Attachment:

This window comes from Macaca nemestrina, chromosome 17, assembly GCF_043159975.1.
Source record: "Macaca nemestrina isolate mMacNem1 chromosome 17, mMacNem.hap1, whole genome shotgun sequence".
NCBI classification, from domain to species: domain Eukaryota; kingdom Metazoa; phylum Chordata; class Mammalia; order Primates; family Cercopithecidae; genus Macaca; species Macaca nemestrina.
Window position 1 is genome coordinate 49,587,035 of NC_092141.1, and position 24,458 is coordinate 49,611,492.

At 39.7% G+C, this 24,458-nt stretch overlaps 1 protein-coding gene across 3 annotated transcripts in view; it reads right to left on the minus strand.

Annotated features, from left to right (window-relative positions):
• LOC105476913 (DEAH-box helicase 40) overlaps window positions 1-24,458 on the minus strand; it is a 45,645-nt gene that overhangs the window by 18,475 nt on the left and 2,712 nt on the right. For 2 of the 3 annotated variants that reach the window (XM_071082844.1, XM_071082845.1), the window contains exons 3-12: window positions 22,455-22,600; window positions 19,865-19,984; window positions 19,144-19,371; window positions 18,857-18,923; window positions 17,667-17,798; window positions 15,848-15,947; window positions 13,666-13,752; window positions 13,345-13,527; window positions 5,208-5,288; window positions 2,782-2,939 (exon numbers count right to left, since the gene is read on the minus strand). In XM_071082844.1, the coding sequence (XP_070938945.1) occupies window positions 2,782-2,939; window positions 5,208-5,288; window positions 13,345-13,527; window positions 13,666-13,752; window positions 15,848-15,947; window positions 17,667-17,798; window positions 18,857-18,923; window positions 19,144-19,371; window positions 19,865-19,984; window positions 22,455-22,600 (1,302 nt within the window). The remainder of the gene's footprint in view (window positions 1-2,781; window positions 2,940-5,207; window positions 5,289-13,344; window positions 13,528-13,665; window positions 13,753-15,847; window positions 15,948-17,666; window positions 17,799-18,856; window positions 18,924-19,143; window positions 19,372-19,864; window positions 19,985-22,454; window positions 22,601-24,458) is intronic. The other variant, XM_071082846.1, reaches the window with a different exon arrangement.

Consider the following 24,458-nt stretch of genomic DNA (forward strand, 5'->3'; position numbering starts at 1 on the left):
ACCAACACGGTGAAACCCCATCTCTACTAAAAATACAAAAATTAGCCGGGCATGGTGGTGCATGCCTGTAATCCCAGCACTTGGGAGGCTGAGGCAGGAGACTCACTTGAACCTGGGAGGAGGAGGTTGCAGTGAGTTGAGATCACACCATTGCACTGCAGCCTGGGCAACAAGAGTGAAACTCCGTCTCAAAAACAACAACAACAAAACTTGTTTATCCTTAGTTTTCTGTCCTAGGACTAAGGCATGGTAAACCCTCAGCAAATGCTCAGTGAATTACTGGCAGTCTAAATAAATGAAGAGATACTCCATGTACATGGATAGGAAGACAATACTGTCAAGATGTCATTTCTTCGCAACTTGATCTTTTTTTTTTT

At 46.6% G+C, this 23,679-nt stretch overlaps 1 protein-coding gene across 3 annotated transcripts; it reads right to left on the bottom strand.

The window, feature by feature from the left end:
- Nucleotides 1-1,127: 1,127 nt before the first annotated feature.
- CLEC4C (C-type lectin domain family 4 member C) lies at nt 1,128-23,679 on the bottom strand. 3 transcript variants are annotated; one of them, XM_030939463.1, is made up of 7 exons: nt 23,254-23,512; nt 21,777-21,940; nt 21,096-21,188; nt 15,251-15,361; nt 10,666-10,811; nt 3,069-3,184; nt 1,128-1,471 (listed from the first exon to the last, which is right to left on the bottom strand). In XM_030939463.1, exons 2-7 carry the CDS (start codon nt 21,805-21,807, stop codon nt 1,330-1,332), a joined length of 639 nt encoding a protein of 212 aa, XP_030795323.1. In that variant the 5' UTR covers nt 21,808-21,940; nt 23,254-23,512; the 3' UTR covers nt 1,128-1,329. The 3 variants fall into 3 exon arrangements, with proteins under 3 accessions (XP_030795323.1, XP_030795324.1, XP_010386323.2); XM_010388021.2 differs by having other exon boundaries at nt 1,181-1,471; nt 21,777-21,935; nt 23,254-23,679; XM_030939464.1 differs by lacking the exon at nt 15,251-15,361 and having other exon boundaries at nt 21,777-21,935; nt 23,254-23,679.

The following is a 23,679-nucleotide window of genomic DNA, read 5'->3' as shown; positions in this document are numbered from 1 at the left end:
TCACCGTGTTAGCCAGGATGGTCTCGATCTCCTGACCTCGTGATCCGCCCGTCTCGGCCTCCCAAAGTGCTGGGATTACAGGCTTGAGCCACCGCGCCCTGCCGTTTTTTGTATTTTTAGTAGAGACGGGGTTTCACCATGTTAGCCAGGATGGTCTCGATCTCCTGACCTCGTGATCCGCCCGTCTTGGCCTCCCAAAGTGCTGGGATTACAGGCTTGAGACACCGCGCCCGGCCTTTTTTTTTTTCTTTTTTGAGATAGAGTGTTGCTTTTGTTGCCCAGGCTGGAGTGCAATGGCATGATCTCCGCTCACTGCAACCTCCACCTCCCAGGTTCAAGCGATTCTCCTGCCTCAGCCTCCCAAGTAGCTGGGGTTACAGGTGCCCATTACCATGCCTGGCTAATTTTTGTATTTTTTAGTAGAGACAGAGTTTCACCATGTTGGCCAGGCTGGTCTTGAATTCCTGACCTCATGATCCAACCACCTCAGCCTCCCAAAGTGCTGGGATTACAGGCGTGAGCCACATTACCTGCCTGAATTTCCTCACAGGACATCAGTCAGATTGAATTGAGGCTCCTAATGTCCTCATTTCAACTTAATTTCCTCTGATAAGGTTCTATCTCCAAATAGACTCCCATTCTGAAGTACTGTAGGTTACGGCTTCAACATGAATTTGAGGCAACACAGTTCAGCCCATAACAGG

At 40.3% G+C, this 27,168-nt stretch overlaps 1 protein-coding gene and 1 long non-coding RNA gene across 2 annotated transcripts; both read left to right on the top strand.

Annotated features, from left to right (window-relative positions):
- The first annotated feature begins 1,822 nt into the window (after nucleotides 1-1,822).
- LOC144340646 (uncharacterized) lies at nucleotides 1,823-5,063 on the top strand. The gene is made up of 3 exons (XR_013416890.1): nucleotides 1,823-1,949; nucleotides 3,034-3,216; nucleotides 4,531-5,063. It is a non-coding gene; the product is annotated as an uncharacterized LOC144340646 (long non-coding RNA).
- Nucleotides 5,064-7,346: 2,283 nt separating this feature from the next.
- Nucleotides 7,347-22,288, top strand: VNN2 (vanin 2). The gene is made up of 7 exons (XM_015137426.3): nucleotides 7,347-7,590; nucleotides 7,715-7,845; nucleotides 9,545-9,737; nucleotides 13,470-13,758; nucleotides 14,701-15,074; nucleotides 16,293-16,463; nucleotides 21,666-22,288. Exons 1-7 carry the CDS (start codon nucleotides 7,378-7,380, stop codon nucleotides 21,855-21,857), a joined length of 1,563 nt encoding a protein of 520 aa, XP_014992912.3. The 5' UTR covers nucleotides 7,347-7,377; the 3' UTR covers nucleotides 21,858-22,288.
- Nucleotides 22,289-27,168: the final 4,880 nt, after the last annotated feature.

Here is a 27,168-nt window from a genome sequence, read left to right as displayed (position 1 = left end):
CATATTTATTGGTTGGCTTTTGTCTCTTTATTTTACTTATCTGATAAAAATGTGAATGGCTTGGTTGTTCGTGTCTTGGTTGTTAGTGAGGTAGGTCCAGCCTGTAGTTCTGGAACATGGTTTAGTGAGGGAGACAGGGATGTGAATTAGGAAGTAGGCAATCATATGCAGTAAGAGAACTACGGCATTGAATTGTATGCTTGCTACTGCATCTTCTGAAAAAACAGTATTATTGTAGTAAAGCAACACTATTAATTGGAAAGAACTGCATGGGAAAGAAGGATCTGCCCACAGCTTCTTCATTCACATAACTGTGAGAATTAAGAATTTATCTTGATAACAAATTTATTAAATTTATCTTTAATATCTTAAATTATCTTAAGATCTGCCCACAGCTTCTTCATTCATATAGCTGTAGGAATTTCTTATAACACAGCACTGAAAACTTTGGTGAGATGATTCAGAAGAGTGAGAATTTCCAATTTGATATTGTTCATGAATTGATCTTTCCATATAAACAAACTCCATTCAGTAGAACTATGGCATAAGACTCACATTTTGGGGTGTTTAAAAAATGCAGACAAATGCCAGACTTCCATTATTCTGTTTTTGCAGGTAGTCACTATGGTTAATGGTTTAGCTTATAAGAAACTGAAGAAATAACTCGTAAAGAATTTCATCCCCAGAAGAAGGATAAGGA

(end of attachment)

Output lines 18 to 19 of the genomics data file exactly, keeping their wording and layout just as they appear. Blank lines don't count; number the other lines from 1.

- The first annotated feature begins 1,822 nt into the window (after nucleotides 1-1,822).
- LOC144340646 (uncharacterized) lies at nucleotides 1,823-5,063 on the top strand. The gene is made up of 3 exons (XR_013416890.1): nucleotides 1,823-1,949; nucleotides 3,034-3,216; nucleotides 4,531-5,063. It is a non-coding gene; the product is annotated as an uncharacterized LOC144340646 (long non-coding RNA).